Once upon a time, not too long ago, women started a movement, a second wave of feminism, because we were tired of living in a public world made for and by men.
We looked at how masculine power, resources and values excluded us from jobs, resources and influence over what happened, and we decided it was time to make changes. This was the early seventies and changing our society seemed very possible.
The post-war Baby Boom was over and we had the pill. Betty Friedan’s Feminine Mystique had outlined the problem with no name that affected housewives, and Germaine Greer’s The Female Eunuch offered ideas for radical change.
We wanted to have our say in ensuring that gender didn’t decide how we lived our lives. We wanted to make big changes, not just the right to be more like men. We had the vote and some property rights, but we wanted a society where what women did was re-valued and we shared the decision making.
Have we made progress since 1972? Definitely yes!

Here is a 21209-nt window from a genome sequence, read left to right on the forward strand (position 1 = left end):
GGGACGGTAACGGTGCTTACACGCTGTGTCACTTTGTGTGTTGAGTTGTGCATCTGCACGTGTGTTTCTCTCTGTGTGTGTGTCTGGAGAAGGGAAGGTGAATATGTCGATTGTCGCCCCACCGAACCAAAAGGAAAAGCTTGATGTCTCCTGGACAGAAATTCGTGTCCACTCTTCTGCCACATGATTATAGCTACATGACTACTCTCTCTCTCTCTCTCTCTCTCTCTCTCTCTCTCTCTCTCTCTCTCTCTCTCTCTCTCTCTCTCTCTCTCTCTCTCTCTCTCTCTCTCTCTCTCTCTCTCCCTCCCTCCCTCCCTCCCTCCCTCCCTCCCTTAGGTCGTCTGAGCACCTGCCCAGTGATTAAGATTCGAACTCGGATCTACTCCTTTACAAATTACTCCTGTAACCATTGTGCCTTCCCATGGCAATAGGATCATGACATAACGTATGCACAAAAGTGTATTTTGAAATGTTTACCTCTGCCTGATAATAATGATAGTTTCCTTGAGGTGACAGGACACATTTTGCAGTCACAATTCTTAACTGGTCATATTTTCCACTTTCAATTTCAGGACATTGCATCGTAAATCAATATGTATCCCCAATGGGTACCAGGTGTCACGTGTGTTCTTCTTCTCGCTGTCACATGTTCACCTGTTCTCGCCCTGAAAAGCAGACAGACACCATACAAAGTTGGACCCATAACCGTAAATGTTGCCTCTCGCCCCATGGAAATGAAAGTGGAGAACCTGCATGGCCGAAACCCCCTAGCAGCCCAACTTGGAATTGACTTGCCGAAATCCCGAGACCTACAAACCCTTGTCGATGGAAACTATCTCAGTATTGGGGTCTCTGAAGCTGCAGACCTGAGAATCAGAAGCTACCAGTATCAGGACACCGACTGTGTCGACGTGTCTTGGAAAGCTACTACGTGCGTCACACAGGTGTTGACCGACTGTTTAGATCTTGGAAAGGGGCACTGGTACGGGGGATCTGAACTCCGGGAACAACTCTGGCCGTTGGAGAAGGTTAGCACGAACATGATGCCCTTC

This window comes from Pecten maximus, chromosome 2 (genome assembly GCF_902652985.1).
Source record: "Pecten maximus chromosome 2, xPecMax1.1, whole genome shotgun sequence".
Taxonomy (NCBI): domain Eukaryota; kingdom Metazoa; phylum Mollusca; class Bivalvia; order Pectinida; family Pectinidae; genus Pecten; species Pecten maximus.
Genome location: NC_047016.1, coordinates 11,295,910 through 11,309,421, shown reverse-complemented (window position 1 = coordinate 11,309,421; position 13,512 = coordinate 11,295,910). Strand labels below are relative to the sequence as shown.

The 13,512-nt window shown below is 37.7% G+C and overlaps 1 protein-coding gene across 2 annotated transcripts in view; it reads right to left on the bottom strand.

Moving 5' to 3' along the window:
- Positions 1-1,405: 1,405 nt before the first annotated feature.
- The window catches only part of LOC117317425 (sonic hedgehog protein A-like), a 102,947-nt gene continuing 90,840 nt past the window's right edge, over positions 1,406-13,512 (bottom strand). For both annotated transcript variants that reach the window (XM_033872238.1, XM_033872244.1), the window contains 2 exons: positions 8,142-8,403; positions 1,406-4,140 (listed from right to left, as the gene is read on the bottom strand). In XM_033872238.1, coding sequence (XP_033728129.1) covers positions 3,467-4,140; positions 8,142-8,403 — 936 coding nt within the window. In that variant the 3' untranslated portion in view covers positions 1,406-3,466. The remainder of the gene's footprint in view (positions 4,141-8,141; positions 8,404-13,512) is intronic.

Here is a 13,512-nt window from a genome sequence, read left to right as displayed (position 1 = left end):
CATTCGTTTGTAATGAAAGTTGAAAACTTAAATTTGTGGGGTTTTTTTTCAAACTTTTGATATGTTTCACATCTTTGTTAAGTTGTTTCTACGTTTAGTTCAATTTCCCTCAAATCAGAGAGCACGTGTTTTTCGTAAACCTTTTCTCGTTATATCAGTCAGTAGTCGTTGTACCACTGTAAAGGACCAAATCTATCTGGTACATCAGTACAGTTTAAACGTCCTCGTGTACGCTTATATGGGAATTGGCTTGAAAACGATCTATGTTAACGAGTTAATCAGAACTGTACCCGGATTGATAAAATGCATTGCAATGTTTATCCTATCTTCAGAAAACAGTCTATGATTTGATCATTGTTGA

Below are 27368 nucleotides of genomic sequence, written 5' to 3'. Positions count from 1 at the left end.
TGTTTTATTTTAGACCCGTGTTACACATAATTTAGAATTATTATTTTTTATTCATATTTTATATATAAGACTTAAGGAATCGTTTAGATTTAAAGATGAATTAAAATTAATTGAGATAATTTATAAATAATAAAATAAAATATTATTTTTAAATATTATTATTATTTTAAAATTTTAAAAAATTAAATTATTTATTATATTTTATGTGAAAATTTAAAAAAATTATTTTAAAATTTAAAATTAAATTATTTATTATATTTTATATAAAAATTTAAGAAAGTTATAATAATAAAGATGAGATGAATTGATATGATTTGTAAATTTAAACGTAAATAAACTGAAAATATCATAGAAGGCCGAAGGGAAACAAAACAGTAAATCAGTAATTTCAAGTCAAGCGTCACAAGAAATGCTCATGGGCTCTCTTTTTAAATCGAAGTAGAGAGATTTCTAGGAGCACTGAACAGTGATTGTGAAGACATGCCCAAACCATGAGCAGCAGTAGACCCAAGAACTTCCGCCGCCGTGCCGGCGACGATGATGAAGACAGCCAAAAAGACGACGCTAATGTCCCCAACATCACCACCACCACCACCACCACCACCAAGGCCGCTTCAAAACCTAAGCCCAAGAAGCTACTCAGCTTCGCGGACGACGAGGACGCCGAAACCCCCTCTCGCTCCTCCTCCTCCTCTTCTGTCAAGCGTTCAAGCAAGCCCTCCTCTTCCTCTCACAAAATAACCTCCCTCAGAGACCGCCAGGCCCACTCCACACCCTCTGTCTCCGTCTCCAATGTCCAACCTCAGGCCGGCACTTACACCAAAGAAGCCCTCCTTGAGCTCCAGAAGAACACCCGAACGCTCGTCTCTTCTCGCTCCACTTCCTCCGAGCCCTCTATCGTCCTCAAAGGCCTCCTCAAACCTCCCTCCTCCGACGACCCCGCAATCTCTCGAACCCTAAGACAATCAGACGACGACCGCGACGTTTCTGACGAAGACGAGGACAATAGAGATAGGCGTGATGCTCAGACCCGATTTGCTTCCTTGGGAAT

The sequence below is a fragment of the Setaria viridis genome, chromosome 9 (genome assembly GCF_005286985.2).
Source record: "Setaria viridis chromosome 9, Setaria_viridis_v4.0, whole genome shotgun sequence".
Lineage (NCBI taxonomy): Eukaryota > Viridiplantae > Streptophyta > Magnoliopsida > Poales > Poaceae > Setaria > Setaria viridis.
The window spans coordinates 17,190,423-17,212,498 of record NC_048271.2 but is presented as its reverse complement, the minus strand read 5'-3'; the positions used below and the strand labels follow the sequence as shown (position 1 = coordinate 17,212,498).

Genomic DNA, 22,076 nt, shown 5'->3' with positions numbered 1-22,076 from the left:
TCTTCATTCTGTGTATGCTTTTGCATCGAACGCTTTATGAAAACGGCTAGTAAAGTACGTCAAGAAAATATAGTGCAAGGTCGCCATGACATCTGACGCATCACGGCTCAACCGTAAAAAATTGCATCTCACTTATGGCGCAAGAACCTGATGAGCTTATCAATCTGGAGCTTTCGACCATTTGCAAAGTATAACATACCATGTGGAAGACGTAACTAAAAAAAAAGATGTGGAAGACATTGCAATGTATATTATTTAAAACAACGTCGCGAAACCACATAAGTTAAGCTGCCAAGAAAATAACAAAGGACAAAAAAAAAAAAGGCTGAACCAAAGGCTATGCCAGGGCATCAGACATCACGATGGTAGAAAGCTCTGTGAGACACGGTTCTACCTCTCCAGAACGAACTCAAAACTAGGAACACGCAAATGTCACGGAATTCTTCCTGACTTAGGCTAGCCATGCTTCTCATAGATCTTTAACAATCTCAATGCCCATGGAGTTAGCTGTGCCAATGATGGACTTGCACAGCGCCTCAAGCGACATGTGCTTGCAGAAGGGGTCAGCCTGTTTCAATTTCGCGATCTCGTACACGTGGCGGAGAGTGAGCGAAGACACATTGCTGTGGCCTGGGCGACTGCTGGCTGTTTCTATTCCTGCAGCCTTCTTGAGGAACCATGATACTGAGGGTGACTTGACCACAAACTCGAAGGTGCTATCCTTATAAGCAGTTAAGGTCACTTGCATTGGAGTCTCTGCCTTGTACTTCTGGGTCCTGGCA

The two decades that followed saw many highly significant changes. Sex discrimination became illegal, so by the eighties and early nineties females were no longer formally excluded from any jobs.
Equal opportunity rules meant we could rise into higher positions on our merits. We increased our qualifications and more of us moved into paid jobs. We expanded child care and its subsidies, pushed for recognition of domestic violence and funding of services for victims. These changes were all pretty much in place by the early nineties.
However, have we come to the point where women have an equal say and share of power and influence?
Have we changed the priorities so what women traditionally do is properly valued?
Have we made the serious changes to the blokey cultures of workplaces, politics and power?
Is change still happening? The evidence before us suggests change has stalled.
Our ‘progress’ is still measured in tokens and exceptions. A female flag bearer was chosen for the Australian team at the Olympics, but 20 years after the last one. In many areas of significance to women and men we are under-represented. An article about a new female assistant orchestra conductor asks why so few women are in this role. Another asks why there are few female theatre and film directors.
A recent article on architects worries that few female graduates move to being practitioners; and another dealt with similar issues for female lawyers, who are now the majority at graduation but not in the senior ranks of the profession. And there are many other examples of our absences.